Summertime safaris are inundated with the excitement of new life showing itself in many ways, shapes and forms. The arrival of the rains promotes a surge in the growth of vegetation. New grass shoots propel themselves up through the old dead, dry grass. Trees begin to bud through with new leaves and initiate the blossoming of their flowers. A multitude of wildflowers beautifies the lush landscapes with bursts of colour. River levels rise and waterholes swell.
Accompanying the abundance of water and plant life in the bush-veld around us, we see the arrival of new lambs and calves and foals, food sources are more bountiful and weather preferable, making it a much better place for the introduction of new life into this world.
It is during this wet season that we embrace the overwhelming influx of young animals being born. Impala’s very intense mating season through the months of May to July sees their lambing season fall roughly seven months later to arrive just after the rains. The vast majority of females give birth and effectively flood the market with their adorable lambs. Although tiny and vulnerable, their long dainty legs get them up and running within an hour of being born. This in conjunction with sheer numbers helps the majority survive.
Wildebeest calves arrive on the scene shortly after the impala lambs. A slightly longer gestation means that the rutting of wildebeest happens at the end of the previous rainy season. Lighter brown than their mothers, they are also usually up on their feet soon after birth. The colouration may assist the youngsters in remaining camouflage by resembling an impala, (known to be athletic and fast), until the calves are more sure-footed and able to avoid predation.
In these first few weeks, it is such fun observing young wildebeests. Everything is new to them and they are working out how their legs really work, tearing off at high speeds, running in circles, bounding back and forth like a rocking horse. Life is exciting, so much more entertaining than the relatively mundane life of the adults just a few meters away, as they amble alongside the young, feeding.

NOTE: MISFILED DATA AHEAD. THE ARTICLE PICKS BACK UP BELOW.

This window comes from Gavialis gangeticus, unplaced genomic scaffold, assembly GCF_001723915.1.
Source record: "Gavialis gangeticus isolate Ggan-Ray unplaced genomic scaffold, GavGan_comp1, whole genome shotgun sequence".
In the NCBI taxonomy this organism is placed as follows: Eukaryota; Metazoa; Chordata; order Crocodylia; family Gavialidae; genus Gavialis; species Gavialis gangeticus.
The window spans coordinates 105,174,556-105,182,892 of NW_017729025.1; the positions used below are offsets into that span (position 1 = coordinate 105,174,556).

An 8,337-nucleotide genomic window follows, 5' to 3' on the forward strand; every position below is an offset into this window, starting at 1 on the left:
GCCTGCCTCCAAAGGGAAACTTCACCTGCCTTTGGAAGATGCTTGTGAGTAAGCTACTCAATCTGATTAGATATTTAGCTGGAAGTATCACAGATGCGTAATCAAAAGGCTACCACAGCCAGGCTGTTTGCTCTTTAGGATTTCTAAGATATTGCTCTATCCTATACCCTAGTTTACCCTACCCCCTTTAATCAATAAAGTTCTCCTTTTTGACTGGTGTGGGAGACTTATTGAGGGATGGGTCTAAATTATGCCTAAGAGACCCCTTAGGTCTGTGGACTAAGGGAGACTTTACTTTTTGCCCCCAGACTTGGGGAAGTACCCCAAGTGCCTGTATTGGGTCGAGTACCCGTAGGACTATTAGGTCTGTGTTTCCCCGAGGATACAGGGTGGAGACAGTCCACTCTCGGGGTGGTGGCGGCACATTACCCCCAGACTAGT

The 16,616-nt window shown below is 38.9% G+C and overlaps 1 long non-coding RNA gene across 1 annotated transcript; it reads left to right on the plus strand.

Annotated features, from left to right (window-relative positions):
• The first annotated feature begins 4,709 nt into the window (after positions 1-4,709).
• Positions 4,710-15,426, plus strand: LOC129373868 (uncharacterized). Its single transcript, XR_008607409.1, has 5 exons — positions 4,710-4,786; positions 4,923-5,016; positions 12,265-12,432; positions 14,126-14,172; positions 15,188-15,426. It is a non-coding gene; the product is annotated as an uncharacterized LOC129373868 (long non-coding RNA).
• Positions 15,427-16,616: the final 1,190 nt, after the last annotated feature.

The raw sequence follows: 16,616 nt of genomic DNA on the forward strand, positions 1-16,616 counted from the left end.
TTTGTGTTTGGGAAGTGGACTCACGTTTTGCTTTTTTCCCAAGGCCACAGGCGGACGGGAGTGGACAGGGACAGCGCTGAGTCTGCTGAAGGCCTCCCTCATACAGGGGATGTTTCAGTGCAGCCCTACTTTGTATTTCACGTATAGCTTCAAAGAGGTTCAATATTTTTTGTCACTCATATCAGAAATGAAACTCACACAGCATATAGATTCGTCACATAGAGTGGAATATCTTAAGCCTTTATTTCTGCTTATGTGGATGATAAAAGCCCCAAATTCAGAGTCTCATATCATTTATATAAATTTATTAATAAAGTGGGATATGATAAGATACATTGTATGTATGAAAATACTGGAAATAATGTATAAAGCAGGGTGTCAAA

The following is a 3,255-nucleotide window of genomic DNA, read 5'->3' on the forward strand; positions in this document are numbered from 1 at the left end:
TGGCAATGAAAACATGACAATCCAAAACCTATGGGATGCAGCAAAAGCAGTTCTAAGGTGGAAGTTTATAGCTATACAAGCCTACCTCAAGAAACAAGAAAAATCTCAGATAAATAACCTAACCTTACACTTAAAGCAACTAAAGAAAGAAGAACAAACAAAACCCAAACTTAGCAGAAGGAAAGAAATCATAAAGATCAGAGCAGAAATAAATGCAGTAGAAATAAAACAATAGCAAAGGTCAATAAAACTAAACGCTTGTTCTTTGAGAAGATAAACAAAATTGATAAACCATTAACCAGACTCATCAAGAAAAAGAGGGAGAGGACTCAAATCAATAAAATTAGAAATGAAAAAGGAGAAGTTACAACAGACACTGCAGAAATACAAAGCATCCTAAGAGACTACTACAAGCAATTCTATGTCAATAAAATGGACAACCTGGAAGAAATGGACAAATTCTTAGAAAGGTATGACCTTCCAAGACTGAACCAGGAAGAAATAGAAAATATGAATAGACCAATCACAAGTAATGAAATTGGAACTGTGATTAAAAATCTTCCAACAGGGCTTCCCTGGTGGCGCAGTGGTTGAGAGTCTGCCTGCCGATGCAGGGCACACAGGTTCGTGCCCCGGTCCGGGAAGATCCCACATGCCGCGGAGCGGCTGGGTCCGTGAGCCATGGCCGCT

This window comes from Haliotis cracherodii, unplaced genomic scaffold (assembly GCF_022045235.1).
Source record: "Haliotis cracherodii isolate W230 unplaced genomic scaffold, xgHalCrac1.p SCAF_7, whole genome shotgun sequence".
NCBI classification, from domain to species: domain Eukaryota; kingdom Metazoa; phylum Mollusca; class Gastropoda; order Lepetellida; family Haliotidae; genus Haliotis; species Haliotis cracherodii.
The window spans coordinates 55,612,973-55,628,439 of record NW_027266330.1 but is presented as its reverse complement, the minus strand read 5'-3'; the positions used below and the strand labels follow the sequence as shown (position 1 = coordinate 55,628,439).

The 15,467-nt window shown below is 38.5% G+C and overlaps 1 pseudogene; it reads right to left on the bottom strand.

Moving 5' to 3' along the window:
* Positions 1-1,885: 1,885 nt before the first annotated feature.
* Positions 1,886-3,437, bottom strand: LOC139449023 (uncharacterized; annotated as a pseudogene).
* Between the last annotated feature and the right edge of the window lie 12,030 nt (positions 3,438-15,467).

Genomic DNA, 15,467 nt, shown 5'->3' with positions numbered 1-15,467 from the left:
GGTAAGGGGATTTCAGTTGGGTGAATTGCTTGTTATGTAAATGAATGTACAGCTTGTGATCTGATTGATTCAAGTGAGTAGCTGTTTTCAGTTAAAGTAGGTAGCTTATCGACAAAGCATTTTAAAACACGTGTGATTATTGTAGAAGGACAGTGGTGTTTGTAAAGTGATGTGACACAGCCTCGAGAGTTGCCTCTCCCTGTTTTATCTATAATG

Zebra foals are just as excitable. From a standing start, completely unprovoked, they hightail it in full gallop. Charging around nearby bushes, bucking and kicking their back legs as though they are kicking the air. Sprinting back to mum to check in before screaming off again. It is truly refreshing seeing the young energy and simplicity that many of these animals find amusement in.
Birdlife represents a major spectacle during the summer. Some of the migratory birds travel back to Southern Africa in order to breed such as the gorgeous Southern Carmine Bee-eater or cunning brood parasite Diederik Cuckoo. Whatever the strategy in raising young, birdlife creates stunning viewing opportunities. The males of various species are dazzled up in their breeding plumages or labouring away crafting a nest to impress the ladies, hoping to secure a mate. Once successful, mating ensues, eggs laid and chicks hatch. At this point I will be honest, young chicks are NOT cute, at least not until they don their first set of feathers. Immediately transforming them into these tiny little balls of fluffy feathers. Some so small they get blown over by the gentlest breeze. Birds do grow rapidly and soon are miniature versions of their parents.
New life permeates into every nook and cranny of Londolozi during the early part of the summer, accentuated by the copious amount of rainfall this most recent season. The bush is so lush and teaming with young life, whether it be the new grass shoots, flowers, impala lambs, wildebeest calves, frogs and tadpoles, fish and their fry, it is an amazing time to go on safari. So refreshing and rejuvenating to see and be part of all the new young energy that is saturating Londolozi at the moment.